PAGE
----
A third study is called, “Effects of crocidolite and chrysotile asbestos on cellular uptake and metabolism of benzo(a)pyrene in hamster tracheal epithelial cells.” Environ Health Perspect. 1983 September; 51: 331 by B. T. Mossman, A. Eastman, J. M. Landesman, and E. Bresnick.  Here is an excerpt: “Abstract – The incidence of bronchogenic carcinoma is increased substantially in asbestos workers who smoke. We used several approaches to determine possible mechanisms of synergism at the cellular level between asbestos and the polycyclic aromatic hydrocarbon (PAH), benzo(a)pyrene (BaP), a chemical carcinogen in cigarette smoke. Specifically, we hypothesized that cellular uptake and metabolism of BaP might be facilitated when the hydrocarbon was coated on asbestos. In addition, we were interested in whether asbestos, alone or in combination with BaP, caused single strand breakage of DNA in epithelial cells of the airway. UICC reference samples of crocidolite and chrysotile were coated with 3H-BaP before their addition to monolayers of hamster tracheal epithelial cells. In comparative studies, 3H-BaP at identical amounts was added to cells in culture medium. At intervals thereafter, uptake of BaP by cells was documented by scintillation spectrometry and by autoradiography. In addition, cells and media were assayed by use of high pressure liquid chromatography (HPLC) to demonstrate the water-soluble metabolites of BaP. The integrity of DNA was monitored by alkaline elution at intervals after exposure of tracheal cells to various concentrations of asbestos, BaP and BaP-coated asbestos. A rapid transfer of BaP to cells occurred after addition of BaP-coated asbestos to cultures. When BaP was adsorbed to both types of fibers before their addition to cultures, 70% of the total BaP introduced entered the cell within 1 hr; 50% remained intracellular after 8 hr.”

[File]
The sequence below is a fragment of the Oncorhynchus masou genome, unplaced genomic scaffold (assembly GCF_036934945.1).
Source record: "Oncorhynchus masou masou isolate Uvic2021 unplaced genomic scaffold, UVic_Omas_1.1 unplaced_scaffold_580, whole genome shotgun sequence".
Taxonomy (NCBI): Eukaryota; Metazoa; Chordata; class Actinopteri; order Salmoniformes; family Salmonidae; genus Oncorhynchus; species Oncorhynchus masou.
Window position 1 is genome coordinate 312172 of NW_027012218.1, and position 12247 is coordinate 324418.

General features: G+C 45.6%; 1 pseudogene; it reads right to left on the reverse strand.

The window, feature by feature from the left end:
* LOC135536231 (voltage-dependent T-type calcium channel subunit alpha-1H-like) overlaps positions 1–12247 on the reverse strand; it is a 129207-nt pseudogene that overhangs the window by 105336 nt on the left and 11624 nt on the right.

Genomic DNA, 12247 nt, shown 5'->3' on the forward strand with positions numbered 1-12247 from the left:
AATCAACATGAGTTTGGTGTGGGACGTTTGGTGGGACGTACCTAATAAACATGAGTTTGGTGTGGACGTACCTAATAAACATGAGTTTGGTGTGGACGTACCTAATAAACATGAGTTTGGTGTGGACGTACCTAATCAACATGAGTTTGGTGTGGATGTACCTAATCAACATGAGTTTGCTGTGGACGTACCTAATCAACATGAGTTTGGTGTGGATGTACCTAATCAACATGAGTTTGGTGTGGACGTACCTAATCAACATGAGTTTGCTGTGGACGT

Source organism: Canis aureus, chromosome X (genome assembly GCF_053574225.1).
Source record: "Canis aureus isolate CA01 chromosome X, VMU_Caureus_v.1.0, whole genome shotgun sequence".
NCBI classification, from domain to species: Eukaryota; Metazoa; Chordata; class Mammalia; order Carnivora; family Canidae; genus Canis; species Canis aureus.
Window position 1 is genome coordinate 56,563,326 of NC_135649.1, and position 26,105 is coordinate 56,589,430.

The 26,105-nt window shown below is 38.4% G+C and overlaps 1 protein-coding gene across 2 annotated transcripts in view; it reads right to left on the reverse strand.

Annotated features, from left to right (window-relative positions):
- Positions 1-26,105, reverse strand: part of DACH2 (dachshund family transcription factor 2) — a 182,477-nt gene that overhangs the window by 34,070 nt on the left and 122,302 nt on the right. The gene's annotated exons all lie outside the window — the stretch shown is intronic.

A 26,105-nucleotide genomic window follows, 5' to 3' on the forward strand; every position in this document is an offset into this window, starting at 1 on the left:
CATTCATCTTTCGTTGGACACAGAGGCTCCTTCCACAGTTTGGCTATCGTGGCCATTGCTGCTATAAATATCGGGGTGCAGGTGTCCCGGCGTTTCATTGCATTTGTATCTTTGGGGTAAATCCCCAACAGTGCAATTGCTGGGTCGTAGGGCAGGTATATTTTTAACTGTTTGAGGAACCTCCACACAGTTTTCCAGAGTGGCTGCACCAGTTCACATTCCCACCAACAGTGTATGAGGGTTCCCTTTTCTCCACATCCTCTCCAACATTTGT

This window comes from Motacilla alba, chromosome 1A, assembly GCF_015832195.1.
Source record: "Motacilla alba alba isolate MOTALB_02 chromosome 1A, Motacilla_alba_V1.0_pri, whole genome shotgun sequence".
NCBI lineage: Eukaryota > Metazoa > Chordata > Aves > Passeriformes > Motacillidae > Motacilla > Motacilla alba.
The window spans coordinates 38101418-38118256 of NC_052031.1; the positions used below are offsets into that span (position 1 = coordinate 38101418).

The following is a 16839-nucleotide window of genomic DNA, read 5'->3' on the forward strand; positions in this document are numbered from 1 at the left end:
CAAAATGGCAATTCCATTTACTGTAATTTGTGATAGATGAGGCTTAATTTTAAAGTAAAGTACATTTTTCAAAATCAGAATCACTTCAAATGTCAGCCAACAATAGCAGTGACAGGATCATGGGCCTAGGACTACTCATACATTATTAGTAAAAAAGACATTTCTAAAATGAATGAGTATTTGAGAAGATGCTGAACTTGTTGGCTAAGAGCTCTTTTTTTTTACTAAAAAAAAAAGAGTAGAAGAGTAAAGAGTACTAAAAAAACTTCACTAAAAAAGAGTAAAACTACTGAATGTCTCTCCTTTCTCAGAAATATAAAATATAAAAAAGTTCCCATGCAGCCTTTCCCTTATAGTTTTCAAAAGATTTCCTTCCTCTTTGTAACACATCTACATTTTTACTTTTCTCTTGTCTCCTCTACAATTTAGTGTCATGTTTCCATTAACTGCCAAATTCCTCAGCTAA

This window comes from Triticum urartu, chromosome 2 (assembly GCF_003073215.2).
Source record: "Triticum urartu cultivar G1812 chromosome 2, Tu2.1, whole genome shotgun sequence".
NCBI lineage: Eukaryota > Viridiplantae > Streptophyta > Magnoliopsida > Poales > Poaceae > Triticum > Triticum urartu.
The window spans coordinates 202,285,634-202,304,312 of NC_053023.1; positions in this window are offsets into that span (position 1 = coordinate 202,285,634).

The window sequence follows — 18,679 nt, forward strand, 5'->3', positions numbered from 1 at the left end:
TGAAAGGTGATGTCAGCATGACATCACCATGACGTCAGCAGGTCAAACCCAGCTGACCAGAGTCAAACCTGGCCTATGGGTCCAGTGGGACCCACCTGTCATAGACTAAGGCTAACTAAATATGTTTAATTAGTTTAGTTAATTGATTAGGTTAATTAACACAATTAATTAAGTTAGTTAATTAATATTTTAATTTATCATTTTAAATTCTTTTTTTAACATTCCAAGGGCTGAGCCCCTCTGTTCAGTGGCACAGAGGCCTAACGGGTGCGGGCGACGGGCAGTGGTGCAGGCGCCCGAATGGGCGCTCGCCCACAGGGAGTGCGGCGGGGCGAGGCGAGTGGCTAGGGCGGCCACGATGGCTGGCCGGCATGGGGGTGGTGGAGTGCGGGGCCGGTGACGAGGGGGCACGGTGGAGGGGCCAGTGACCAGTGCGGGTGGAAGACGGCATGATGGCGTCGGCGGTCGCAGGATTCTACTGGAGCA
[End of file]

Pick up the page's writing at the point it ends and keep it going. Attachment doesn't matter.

If you found any of these studies interesting, please read them in their entirety.  We all owe a great deal of thanks to the people who are researching these important issues.

Monty Wrobleski is the author of this article, for more information please visit the following links Nephrogenic Systemic Fibrosis,

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Pulmonary Toxicity and Malignant Mesotheliomas

Pulmonary Toxicity and Malignant Mesotheliomas

Another interesting study is called, “Potential Role of Histone Deacetylase Inhibitors in Mesothelioma: Clinical Experience with Suberoylanilide Hydroxamic Acid
Clinical Lung Cancer” – Chest Surg Clin N Am. 1994 Feb;4(1):113-26 – Allen KB, Faber LP, Warren WH.  Here is an excerpt: “Abstract – Diffuse malignant pleural mesothelioma is an uncommon, uniformly fatal malignancy. Controversy continues to surround the optimal surgical procedure, both extrapleural pneumonectomy or pleurectomy, which should be utilized in conjunction with post-operative chemotherapy and/or radiotherapy. This retrospective study reviews a single institution’s experience with extrapleural pneumonectomy and pleurectomy in the multimodality treatment of diffuse malignant pleural mesothelioma.